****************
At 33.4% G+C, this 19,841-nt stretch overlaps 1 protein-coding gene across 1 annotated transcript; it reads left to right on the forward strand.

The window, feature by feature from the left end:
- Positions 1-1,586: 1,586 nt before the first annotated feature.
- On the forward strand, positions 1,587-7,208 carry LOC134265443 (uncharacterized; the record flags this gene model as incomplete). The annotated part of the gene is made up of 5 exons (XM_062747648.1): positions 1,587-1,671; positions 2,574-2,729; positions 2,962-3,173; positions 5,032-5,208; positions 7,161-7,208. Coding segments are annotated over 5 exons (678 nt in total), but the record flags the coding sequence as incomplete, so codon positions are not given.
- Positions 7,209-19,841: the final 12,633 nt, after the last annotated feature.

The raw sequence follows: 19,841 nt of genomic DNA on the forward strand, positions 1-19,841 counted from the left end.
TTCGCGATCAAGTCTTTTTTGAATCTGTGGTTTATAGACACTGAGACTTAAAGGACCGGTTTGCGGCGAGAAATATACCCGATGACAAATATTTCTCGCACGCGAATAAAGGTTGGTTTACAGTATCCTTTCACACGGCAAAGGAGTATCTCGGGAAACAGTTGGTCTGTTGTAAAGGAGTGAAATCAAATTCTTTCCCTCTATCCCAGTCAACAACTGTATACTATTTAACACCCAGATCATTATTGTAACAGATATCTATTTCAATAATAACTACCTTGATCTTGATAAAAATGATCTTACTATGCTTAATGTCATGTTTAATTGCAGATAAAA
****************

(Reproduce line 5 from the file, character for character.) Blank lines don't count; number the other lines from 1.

- Positions 7,209-19,841: the final 12,633 nt, after the last annotated feature.